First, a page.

Tom Barrett, CEO and President, PW Registry

Bob ParsonsOfficials at the
Internet Corporation for Assigned Names and Numbers (ICANN) have a tough job
ahead of them — getting its constituents to foot an annual budget that
continues to grow by the year.

The group adopted
its latest budget last month, which nearly doubled the previous year’s
budget, partly by granting concessions (namely price caps) to registrars voicing
their displeasure

over funding 70 percent of the $15.8 million plan.

In the future, ICANN plans to get other constituents to pay up in order to
meet the goals established for it by the U.S. Department of Commerce. The
department wants ICANN to
become an autonomous
international body free of government oversight over management of the
world’s most popular generic top-level domains (gTLD) like .com, .net and
.org. One of those plans involves getting the owners of country code TLDs
(ccTLD) domains to pitch more into the treasury, a group that’s historically
been at odds with ICANN.

Tom Barrett is in a unique position within the ICANN community. He is the
president and CEO of the PW Registry, a company managing the ccTLD extension
.pw for the government of the Republic of Palau, a tiny island nation in the
North Pacific Ocean. He is also the owner of Encirca, a registrar catering
mainly to trademark owners.

As both a ccTLD registry and registrar owner, Barrett isn’t necessarily
restricted to defending one at the expense of the other. Not surprisingly,
perhaps, is the fact he thinks neither group should pay for most of ICANN’s
budget.

Q: ICANN doesn’t enjoy a very successful relationship with ccTLDs. Have
relations improved recently?

ICANN’s biggest challenge is to get ccTLDs to come on board. They’re
facing a big challenge in terms of the fact that in next year’s budget they
expect a third of that budget to come from ccTLDs, and the ccTLDs there are
not playing along at this point. In fact, there are only 10 ccTLDs that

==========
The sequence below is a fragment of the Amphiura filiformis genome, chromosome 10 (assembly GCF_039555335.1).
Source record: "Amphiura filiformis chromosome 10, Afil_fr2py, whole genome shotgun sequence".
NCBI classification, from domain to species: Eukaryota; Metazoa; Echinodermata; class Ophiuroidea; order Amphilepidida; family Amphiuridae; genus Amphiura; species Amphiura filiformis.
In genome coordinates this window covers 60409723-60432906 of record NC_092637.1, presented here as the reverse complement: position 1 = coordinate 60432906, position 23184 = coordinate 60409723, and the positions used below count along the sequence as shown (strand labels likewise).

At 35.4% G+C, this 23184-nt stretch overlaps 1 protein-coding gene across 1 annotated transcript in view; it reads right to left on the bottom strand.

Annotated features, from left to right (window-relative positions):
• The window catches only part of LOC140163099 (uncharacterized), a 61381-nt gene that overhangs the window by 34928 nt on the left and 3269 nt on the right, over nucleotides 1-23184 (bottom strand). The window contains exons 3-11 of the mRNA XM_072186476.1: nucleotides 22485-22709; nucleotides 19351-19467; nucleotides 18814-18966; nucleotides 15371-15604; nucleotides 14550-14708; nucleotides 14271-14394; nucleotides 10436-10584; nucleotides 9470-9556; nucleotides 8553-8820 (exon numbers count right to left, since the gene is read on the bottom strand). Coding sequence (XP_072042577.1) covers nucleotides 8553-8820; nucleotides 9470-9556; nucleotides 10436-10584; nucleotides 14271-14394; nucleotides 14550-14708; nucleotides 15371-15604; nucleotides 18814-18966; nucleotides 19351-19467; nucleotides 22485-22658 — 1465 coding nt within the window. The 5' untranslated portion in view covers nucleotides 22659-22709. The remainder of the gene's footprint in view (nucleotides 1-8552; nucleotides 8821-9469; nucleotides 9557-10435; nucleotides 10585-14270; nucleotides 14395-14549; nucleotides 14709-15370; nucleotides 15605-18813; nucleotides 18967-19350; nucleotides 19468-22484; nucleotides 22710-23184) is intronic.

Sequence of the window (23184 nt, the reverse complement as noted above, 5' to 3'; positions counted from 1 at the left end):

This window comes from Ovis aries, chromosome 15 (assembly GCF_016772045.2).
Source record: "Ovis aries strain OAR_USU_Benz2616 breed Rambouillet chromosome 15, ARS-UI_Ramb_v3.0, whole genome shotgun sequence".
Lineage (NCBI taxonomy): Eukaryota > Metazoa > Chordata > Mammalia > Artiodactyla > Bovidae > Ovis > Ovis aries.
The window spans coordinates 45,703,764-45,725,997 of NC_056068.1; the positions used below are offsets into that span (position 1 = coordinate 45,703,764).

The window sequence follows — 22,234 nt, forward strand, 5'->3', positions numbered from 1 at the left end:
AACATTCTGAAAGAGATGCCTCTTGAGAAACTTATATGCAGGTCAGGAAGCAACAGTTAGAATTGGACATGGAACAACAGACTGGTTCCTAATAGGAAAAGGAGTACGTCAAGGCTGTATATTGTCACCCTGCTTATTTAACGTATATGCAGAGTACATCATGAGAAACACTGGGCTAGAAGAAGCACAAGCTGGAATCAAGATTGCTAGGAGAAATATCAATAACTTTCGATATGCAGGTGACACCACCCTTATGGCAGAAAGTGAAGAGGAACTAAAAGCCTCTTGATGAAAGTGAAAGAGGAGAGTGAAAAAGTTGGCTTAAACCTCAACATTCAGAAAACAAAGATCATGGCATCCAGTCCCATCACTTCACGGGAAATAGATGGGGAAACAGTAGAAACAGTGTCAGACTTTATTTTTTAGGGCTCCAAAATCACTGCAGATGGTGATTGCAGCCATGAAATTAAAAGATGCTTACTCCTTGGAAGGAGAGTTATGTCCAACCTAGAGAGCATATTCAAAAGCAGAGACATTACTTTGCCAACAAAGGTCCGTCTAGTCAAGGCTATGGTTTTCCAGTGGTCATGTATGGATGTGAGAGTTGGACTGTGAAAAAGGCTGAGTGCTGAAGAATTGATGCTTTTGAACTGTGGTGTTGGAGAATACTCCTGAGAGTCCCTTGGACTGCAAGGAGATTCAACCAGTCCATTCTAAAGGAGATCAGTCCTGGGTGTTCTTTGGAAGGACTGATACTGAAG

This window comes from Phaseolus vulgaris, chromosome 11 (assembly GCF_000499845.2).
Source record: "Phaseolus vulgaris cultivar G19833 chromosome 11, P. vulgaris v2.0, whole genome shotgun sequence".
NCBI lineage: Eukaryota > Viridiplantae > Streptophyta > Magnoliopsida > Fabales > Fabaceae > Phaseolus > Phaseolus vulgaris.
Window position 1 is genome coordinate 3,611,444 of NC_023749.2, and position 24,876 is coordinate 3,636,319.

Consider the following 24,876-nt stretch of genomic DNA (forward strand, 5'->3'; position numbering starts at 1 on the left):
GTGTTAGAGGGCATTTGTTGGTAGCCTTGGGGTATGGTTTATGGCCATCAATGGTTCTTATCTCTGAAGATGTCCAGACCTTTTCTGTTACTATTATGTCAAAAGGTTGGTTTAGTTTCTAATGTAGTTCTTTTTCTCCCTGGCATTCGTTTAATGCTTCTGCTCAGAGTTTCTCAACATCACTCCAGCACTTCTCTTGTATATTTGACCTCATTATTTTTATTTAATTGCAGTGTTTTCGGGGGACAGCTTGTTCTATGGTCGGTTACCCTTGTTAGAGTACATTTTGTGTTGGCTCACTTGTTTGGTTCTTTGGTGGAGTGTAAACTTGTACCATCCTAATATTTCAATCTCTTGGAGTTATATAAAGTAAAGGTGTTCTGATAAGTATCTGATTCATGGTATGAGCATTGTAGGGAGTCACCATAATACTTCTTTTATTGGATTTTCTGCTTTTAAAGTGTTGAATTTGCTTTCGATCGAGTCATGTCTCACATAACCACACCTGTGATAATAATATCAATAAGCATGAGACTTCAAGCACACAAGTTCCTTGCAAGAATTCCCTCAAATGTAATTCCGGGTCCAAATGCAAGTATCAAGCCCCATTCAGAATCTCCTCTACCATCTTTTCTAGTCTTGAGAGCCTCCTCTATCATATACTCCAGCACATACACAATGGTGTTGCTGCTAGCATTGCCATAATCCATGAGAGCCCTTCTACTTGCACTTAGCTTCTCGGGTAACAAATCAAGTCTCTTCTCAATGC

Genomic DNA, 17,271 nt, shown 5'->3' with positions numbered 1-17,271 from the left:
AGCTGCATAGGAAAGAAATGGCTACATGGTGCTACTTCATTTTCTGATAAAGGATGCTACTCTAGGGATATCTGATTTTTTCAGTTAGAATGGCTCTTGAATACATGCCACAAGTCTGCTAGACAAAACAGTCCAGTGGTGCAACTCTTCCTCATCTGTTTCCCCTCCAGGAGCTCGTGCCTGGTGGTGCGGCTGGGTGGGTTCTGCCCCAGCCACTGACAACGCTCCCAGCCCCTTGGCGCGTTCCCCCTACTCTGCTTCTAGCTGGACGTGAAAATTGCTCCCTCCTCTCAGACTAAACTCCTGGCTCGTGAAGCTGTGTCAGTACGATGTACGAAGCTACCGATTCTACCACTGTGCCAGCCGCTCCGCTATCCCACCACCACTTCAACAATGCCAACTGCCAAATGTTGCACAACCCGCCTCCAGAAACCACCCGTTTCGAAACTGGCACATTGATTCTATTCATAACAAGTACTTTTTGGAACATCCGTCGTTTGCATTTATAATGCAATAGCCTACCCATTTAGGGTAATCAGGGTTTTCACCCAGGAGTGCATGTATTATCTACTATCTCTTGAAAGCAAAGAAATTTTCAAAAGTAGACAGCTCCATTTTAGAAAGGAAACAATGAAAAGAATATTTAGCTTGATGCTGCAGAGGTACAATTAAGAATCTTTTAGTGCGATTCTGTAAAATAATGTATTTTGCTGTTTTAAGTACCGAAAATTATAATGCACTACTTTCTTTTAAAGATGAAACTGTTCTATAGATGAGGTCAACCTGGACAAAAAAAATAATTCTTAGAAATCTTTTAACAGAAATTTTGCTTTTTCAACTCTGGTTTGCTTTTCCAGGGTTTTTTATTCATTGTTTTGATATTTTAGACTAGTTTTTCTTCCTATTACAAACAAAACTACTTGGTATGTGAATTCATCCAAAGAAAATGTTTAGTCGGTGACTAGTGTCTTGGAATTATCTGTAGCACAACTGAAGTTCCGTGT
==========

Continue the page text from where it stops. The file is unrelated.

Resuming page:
have a contract with ICANN today; we happen to be one of them. [ICANN’s]
got a ways to go, but when you look at what the alternatives might be, I
think
ICANN’s the best option.

Q: So you’re not a fan of the idea that the International
Telecommunication Union (ITU) take Internet governance out of the hands of
ICANN?

I’m not a fan. I think that the complaints about how slow ICANN moved on
some fronts, such as introducing new TLDs, I think the ITU would be even
slower and would be bogged down in bureaucracy, similar to how the U.N. is
bogged down today. And the ITU is part of the U.N. When you weigh out what
[ICANN’s] accomplished the last few years, it’s quite a bit, and I think
they’re doing a good job.

Q: ICANN’s mandate with the U.S. Department of Commerce is to act
as a technical body to ensure the safety and stability of the Internet.
Are they prepared to be a policy-setting body also?

One of the biggest objections to [VeriSign’s] wildcards wasn’t that it was
the illegal use of DNS — it’s a documented feature of DNS. Their
objections to it were more policy than technology. If you look at how ICANN
handles intellectual property, that’s pure policy; how they handle privacy,
that’s pure policy. So they’re already a policy body. Again, I don’t know
who you would turn to if they were not in that business.

So, for example,
as a registrar, one of the bigger issues is the future of registrar
transfers
that enable people to have portability of their address when they move from
one registrar to another. If ICANN was not facilitating that consensus
policy process, it would not take place; no one would be motivated to make
it happen. I think they play an important role there.

Q: ICANN is looking for alternative ways of getting money from its
constituents. Do you think it’s going to work?

I do not think that’s going to happen, and I think ICANN needs to go to some
other stakeholders in the business. For example, who’s got the most to lose
if something goes wrong on the Internet today? It’s companies like
Amazon.com, Yahoo.com, Google.com — yet all these companies do is pay in
$10 a year for their asset that’s worth hundreds of millions of dollars. We
need to come up with a system where they contribute more to ensure the
stability of the Internet. Clearly, they are not represented, nor do they
feel they need to be a part of this process. But they are the ones with the
most to lose if things don’t run right.

Q: Doesn’t that remove the need for registrars entirely if companies
have to pay in directly to ICANN?

You may see that. In fact, Amazon.com already is a registrar, and AOL is
obviously already one. I’m not sure they’re going to necessarily decide to
put in the infrastructure, but surely there must be a way for them to
contribute to the ICANN budget. ICANN is concerned with a lot more things
than just registration, but I do think that the model that exists today,
where registrars are paying 70 percent of the budget, simply doesn’t scale.
If they can’t find alternative sources of funding, then I think they should
just go to a per-domain name tax and collect it from the registries and not
go through the registrars.

Q: What about making individual government’s pay part of the bill?

Well, now you’re back to the U.N. model. If you move to a U.N. model, then I
wonder if you would see that same disparity.

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